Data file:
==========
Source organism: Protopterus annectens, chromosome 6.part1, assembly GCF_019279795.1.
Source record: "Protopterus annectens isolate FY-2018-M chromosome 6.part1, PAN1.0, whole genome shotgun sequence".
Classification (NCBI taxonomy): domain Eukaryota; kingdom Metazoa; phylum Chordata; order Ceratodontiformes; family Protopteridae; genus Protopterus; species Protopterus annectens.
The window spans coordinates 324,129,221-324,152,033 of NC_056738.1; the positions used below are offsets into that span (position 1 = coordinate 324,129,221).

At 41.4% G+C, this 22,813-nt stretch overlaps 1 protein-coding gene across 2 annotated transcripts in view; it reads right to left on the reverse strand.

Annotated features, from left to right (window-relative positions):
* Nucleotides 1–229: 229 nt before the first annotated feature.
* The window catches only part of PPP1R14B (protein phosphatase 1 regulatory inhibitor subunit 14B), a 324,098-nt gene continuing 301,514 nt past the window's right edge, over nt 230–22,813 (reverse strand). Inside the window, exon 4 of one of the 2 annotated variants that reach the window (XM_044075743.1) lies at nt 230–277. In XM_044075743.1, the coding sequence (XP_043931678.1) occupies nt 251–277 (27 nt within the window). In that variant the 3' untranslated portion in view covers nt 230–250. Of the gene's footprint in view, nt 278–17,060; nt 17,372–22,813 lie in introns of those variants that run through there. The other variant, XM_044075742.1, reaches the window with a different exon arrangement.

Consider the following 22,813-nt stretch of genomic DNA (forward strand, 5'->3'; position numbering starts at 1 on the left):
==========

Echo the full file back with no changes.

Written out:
Source organism: Protopterus annectens, chromosome 6.part1, assembly GCF_019279795.1.
Source record: "Protopterus annectens isolate FY-2018-M chromosome 6.part1, PAN1.0, whole genome shotgun sequence".
Classification (NCBI taxonomy): domain Eukaryota; kingdom Metazoa; phylum Chordata; order Ceratodontiformes; family Protopteridae; genus Protopterus; species Protopterus annectens.
The window spans coordinates 324,129,221-324,152,033 of NC_056738.1; the positions used below are offsets into that span (position 1 = coordinate 324,129,221).

At 41.4% G+C, this 22,813-nt stretch overlaps 1 protein-coding gene across 2 annotated transcripts in view; it reads right to left on the reverse strand.

Annotated features, from left to right (window-relative positions):
* Nucleotides 1–229: 229 nt before the first annotated feature.
* The window catches only part of PPP1R14B (protein phosphatase 1 regulatory inhibitor subunit 14B), a 324,098-nt gene continuing 301,514 nt past the window's right edge, over nt 230–22,813 (reverse strand). Inside the window, exon 4 of one of the 2 annotated variants that reach the window (XM_044075743.1) lies at nt 230–277. In XM_044075743.1, the coding sequence (XP_043931678.1) occupies nt 251–277 (27 nt within the window). In that variant the 3' untranslated portion in view covers nt 230–250. Of the gene's footprint in view, nt 278–17,060; nt 17,372–22,813 lie in introns of those variants that run through there. The other variant, XM_044075742.1, reaches the window with a different exon arrangement.

Consider the following 22,813-nt stretch of genomic DNA (forward strand, 5'->3'; position numbering starts at 1 on the left):